This issue, of course, is the crux of Collini’s argument. It is fine to suggest that we talk about higher education in ways that more authentically reflect the motivations and practices that take place across university campuses, but it is another thing to come up with a compelling discourse, narrative, or even basic language that embodies the wide range of successful outcomes across the modern university campus. The modern university has developed in parallel with the changing economic forces, managerial attitudes, and market structures, and these cultures have shaped in uneven ways the development of disciplinary attitudes across campus. In other words, the main challenge facing how universities speak may not be an adversarial relationship between the world of higher education and the world of policy, markets, and politics, but the deep interpenetration of these worlds has done more than add a layer of “edu-speak” jargon to higher education, but transformed it at the base.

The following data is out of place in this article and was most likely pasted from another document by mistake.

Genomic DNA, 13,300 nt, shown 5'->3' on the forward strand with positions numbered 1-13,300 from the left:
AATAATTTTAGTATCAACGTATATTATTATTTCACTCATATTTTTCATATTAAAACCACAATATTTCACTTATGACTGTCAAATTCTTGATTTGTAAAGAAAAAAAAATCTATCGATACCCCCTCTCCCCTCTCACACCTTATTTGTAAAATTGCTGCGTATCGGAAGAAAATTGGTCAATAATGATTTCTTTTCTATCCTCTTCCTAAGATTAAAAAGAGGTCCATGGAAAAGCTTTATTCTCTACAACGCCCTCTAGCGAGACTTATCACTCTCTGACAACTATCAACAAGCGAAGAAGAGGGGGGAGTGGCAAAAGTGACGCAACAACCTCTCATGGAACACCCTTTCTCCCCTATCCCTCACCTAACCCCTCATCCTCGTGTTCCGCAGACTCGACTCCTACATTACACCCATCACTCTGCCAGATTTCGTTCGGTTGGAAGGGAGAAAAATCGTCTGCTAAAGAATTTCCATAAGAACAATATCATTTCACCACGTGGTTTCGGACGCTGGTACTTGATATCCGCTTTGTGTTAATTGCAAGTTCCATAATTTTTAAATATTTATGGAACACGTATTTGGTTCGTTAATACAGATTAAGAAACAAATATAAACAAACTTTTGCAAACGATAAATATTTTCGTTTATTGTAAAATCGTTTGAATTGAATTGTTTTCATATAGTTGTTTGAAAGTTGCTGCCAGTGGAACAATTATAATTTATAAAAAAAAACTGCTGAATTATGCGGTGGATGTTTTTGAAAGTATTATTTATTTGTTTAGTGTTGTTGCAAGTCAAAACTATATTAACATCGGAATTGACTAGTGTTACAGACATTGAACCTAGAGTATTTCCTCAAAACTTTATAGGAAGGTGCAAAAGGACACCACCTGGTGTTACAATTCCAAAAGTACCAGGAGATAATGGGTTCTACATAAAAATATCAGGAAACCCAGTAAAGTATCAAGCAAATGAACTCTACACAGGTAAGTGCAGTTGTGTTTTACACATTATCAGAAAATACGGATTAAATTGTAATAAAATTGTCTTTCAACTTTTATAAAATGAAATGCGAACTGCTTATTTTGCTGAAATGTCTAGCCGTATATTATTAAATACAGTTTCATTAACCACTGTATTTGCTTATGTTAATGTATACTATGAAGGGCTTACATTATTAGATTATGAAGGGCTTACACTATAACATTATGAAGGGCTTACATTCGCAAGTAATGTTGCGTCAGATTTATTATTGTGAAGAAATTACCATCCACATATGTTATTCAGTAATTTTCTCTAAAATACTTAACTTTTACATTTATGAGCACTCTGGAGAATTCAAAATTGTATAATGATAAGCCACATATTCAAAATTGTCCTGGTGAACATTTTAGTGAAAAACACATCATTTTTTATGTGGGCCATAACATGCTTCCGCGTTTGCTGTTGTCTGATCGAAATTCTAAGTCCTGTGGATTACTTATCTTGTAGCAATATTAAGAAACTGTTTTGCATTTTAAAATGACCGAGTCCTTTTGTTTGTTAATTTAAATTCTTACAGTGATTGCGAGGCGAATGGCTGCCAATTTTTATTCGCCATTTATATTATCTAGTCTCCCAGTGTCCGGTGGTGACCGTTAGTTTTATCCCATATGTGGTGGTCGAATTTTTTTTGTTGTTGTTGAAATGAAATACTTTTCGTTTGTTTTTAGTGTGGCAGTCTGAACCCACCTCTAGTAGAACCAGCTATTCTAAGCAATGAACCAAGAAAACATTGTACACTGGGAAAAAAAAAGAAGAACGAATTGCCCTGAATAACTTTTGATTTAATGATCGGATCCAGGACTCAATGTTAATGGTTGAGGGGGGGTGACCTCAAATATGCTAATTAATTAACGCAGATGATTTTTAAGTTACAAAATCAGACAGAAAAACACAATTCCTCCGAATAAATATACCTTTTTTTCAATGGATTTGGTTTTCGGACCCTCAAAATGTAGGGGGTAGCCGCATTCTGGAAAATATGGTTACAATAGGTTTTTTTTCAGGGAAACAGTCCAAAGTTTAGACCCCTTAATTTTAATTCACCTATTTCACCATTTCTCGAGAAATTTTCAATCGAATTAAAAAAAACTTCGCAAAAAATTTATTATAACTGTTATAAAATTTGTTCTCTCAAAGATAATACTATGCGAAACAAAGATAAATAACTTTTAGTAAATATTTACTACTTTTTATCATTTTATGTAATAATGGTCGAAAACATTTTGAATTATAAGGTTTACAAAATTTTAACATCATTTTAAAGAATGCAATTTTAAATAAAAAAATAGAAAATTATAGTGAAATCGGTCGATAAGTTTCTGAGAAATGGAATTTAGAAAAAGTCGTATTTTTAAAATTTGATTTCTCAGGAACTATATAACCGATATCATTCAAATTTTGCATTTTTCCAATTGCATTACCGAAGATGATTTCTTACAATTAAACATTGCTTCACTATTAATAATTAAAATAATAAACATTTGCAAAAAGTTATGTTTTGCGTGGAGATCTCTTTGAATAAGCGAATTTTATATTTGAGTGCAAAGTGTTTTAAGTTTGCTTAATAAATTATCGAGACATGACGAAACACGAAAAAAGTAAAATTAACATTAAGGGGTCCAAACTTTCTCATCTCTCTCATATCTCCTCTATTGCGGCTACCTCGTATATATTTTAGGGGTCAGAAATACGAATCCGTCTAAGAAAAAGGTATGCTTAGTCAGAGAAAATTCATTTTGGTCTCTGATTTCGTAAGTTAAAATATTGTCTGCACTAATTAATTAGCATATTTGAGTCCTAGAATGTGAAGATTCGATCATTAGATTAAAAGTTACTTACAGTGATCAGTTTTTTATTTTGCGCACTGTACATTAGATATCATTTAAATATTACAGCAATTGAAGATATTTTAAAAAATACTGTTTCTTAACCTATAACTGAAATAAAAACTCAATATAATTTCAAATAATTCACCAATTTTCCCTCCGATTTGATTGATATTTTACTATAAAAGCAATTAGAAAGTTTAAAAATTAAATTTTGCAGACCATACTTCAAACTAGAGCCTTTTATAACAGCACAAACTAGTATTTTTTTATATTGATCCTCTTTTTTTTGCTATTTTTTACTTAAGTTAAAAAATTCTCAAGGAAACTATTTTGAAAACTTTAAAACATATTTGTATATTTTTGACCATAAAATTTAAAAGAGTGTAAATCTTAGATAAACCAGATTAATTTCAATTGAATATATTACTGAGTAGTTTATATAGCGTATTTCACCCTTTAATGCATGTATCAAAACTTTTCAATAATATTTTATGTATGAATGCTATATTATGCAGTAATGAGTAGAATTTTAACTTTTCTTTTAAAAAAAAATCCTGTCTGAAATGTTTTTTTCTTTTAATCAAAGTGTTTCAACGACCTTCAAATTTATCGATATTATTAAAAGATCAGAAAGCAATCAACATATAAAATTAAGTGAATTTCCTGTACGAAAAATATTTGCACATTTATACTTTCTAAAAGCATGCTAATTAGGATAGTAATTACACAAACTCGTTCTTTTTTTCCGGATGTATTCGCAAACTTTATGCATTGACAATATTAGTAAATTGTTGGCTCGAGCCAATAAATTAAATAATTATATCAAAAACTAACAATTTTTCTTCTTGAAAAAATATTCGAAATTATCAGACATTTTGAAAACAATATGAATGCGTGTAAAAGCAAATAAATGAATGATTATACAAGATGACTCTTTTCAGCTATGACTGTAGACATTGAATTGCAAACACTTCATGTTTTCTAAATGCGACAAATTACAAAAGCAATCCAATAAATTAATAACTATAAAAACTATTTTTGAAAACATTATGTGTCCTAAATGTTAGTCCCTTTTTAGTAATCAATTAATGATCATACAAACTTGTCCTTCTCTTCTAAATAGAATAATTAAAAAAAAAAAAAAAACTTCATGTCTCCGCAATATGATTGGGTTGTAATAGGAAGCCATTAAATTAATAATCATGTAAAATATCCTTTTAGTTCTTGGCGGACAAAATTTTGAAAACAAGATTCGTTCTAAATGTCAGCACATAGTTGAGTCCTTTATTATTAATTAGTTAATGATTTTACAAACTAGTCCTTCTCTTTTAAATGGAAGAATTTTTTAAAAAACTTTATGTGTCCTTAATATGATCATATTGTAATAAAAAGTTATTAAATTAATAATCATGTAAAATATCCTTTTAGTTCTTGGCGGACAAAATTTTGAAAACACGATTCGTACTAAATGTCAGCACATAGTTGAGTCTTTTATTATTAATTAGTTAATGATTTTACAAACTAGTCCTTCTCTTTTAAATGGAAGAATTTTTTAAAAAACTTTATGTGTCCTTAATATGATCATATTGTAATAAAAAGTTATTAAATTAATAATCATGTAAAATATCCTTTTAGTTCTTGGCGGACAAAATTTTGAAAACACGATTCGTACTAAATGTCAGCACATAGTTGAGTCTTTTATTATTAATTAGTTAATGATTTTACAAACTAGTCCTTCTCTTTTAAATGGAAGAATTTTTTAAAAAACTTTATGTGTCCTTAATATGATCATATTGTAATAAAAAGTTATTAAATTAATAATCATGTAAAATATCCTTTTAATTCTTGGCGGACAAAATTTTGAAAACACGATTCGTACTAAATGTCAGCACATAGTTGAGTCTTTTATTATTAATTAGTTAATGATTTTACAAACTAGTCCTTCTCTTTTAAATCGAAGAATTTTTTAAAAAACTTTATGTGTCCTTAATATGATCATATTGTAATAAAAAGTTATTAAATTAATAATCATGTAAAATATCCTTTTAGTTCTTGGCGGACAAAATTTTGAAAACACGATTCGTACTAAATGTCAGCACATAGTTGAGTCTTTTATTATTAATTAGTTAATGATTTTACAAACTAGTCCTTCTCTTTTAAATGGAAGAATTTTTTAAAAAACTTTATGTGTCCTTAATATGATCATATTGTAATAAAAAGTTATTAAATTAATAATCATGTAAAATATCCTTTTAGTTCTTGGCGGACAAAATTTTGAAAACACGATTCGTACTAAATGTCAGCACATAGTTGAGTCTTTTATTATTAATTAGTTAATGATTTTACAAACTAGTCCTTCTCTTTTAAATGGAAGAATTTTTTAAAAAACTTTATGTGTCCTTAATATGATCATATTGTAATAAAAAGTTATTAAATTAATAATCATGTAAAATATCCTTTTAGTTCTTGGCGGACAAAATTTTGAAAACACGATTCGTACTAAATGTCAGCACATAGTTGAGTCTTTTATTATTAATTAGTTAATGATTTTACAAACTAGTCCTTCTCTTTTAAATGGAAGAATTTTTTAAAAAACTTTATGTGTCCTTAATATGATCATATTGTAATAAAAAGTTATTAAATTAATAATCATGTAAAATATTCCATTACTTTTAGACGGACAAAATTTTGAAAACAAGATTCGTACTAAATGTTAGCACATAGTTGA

Collini’s work reflects one strand of the higher education conversation that tends to see the rarified air of pure science and the humanities as the authentic academic discourse and the language of applied science, managerialism, and markets as somehow external to the university. While I tend to agree that higher education should speak about things other than markets, business models, and competition, I also think that the strongest future for higher education involves a public language that embraces a plurality of views and discourses. 


  1. Nice summary. I like Collini. I am strong-arming my staff to read Collini. I think what is has to say about the vocabulary we use is powerful. But you are right; what is lacking, what is always lacking, is the suggestion of better metrics. Most of us don’t get to choose to have a higher ed system without metrics, and no one is going to believe that what we do is so pure it can’t be measured.